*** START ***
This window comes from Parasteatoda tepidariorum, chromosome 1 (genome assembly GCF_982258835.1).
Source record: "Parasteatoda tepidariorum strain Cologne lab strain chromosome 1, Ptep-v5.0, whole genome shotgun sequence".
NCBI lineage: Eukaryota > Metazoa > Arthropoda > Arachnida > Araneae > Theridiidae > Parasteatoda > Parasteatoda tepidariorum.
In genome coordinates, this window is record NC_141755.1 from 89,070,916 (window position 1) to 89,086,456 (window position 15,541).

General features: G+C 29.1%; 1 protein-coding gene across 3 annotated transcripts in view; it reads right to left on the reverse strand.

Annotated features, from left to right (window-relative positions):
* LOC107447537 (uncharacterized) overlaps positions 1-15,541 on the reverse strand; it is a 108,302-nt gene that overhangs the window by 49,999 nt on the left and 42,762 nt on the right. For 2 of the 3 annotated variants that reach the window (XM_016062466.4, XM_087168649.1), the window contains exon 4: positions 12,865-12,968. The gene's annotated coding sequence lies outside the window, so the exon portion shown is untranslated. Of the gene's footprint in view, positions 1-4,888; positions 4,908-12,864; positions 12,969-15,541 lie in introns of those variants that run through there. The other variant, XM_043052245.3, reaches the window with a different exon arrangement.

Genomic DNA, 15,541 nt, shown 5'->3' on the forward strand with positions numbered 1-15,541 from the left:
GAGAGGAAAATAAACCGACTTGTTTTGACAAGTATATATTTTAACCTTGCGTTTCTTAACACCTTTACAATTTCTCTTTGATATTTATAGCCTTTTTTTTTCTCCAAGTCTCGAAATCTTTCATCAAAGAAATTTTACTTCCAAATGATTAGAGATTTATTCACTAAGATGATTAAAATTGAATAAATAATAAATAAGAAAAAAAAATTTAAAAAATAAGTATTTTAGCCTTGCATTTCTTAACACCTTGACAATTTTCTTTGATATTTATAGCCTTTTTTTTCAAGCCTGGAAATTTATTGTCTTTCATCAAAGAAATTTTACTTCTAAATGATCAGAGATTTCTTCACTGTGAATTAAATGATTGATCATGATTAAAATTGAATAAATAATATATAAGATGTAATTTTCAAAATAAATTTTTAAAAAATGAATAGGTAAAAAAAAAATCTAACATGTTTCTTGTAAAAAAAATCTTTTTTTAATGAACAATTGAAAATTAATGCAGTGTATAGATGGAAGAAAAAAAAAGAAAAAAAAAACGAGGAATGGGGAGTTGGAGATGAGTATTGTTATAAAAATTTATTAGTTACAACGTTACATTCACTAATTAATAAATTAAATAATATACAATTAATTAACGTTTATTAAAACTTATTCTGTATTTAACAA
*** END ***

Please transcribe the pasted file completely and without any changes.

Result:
This window comes from Parasteatoda tepidariorum, chromosome 1 (genome assembly GCF_982258835.1).
Source record: "Parasteatoda tepidariorum strain Cologne lab strain chromosome 1, Ptep-v5.0, whole genome shotgun sequence".
NCBI lineage: Eukaryota > Metazoa > Arthropoda > Arachnida > Araneae > Theridiidae > Parasteatoda > Parasteatoda tepidariorum.
In genome coordinates, this window is record NC_141755.1 from 89,070,916 (window position 1) to 89,086,456 (window position 15,541).

General features: G+C 29.1%; 1 protein-coding gene across 3 annotated transcripts in view; it reads right to left on the reverse strand.

Annotated features, from left to right (window-relative positions):
* LOC107447537 (uncharacterized) overlaps positions 1-15,541 on the reverse strand; it is a 108,302-nt gene that overhangs the window by 49,999 nt on the left and 42,762 nt on the right. For 2 of the 3 annotated variants that reach the window (XM_016062466.4, XM_087168649.1), the window contains exon 4: positions 12,865-12,968. The gene's annotated coding sequence lies outside the window, so the exon portion shown is untranslated. Of the gene's footprint in view, positions 1-4,888; positions 4,908-12,864; positions 12,969-15,541 lie in introns of those variants that run through there. The other variant, XM_043052245.3, reaches the window with a different exon arrangement.

Genomic DNA, 15,541 nt, shown 5'->3' on the forward strand with positions numbered 1-15,541 from the left:
GAGAGGAAAATAAACCGACTTGTTTTGACAAGTATATATTTTAACCTTGCGTTTCTTAACACCTTTACAATTTCTCTTTGATATTTATAGCCTTTTTTTTTCTCCAAGTCTCGAAATCTTTCATCAAAGAAATTTTACTTCCAAATGATTAGAGATTTATTCACTAAGATGATTAAAATTGAATAAATAATAAATAAGAAAAAAAAATTTAAAAAATAAGTATTTTAGCCTTGCATTTCTTAACACCTTGACAATTTTCTTTGATATTTATAGCCTTTTTTTTCAAGCCTGGAAATTTATTGTCTTTCATCAAAGAAATTTTACTTCTAAATGATCAGAGATTTCTTCACTGTGAATTAAATGATTGATCATGATTAAAATTGAATAAATAATATATAAGATGTAATTTTCAAAATAAATTTTTAAAAAATGAATAGGTAAAAAAAAAATCTAACATGTTTCTTGTAAAAAAAATCTTTTTTTAATGAACAATTGAAAATTAATGCAGTGTATAGATGGAAGAAAAAAAAAGAAAAAAAAAACGAGGAATGGGGAGTTGGAGATGAGTATTGTTATAAAAATTTATTAGTTACAACGTTACATTCACTAATTAATAAATTAAATAATATACAATTAATTAACGTTTATTAAAACTTATTCTGTATTTAACAA